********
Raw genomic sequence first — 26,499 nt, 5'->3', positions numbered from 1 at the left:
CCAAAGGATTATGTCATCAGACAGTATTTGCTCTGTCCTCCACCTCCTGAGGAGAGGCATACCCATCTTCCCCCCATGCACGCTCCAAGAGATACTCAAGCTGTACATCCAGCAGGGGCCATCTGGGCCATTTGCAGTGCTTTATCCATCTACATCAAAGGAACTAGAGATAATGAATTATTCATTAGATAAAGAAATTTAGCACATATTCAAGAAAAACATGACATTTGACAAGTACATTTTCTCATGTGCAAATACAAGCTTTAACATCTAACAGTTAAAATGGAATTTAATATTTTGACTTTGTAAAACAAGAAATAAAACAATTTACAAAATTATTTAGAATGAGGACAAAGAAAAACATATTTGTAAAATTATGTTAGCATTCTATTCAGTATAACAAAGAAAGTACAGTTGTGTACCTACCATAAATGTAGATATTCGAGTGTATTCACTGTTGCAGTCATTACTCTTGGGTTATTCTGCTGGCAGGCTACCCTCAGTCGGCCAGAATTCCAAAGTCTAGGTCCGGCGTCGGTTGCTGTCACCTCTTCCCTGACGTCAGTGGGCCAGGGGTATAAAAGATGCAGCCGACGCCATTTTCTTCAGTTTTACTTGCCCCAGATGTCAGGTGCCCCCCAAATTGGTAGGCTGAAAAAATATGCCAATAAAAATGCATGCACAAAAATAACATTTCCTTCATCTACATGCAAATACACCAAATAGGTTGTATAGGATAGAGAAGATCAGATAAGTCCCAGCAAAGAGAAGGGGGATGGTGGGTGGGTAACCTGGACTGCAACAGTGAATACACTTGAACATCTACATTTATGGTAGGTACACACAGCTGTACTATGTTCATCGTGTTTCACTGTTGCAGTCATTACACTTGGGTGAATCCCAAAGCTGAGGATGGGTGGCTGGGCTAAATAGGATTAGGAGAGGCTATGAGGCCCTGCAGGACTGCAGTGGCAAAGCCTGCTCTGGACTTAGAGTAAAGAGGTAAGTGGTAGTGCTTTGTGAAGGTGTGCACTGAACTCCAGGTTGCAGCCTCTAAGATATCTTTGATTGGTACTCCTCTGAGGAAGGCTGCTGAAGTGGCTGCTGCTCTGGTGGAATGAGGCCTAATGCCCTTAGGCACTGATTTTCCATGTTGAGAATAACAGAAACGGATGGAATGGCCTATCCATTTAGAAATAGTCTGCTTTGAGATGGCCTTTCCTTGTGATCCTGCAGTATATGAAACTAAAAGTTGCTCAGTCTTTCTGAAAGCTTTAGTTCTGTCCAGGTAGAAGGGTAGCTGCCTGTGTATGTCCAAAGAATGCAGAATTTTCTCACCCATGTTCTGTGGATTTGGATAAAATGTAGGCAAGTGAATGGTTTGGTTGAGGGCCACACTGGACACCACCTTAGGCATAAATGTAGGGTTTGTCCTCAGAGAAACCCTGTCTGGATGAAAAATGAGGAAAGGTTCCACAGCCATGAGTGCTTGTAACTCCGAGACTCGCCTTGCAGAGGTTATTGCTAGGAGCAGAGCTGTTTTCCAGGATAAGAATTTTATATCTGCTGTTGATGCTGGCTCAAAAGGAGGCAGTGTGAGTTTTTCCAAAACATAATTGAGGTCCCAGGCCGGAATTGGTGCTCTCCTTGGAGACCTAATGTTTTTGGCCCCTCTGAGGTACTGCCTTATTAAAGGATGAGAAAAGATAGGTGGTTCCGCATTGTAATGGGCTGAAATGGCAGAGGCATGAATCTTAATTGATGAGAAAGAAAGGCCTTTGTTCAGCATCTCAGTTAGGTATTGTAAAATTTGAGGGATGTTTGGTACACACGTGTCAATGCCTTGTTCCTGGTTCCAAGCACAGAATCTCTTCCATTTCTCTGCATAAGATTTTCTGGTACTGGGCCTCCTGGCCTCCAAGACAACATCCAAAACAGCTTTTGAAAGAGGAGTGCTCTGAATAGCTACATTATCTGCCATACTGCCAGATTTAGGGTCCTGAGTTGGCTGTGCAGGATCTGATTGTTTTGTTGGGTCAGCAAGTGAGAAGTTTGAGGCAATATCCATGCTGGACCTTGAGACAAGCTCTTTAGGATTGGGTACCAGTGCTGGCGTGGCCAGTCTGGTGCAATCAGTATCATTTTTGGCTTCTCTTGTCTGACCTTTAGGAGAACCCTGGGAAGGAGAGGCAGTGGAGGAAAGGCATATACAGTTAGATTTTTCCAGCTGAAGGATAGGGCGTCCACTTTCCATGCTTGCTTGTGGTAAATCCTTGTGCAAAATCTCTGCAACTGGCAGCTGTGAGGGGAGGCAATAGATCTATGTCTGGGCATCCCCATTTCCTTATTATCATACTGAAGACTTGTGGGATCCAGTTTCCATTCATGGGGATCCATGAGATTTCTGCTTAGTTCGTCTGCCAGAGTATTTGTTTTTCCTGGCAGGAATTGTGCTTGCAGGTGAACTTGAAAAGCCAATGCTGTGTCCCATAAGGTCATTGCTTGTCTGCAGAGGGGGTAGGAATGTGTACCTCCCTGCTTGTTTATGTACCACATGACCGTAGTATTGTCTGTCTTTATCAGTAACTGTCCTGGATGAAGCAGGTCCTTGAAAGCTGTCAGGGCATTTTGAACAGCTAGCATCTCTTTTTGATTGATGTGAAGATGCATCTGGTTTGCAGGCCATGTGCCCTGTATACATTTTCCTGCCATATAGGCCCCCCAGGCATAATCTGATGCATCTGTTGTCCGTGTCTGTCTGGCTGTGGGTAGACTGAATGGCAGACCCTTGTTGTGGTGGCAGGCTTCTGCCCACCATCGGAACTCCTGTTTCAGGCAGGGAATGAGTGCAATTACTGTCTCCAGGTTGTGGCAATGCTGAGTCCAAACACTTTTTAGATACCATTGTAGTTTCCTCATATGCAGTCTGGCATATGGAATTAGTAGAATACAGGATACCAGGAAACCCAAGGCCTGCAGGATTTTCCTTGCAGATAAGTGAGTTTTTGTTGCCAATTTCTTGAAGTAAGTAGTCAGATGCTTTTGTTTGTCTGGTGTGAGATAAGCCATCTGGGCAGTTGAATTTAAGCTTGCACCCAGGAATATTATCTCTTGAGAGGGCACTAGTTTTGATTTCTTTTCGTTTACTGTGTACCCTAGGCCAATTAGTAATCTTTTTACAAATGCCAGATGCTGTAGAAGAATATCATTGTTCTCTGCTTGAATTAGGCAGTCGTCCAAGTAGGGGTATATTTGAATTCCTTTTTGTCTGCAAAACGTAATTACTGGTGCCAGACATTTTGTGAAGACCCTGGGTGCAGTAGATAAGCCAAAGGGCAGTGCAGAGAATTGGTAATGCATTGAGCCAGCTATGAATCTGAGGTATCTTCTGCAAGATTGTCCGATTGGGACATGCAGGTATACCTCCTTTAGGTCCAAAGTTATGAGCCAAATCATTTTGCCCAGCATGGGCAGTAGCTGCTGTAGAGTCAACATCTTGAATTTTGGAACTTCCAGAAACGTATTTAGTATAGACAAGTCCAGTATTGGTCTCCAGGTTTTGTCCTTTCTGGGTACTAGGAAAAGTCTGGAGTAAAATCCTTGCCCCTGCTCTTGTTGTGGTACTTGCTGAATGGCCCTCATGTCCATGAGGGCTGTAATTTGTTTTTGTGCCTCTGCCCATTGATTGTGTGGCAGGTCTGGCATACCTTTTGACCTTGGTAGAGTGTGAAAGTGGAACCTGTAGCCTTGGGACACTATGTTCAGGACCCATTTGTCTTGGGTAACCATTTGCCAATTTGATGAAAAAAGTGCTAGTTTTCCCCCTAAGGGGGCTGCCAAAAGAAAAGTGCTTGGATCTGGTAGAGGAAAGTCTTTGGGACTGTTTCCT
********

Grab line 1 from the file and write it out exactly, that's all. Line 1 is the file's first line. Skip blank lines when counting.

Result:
Raw genomic sequence first — 26,499 nt, 5'->3', positions numbered from 1 at the left: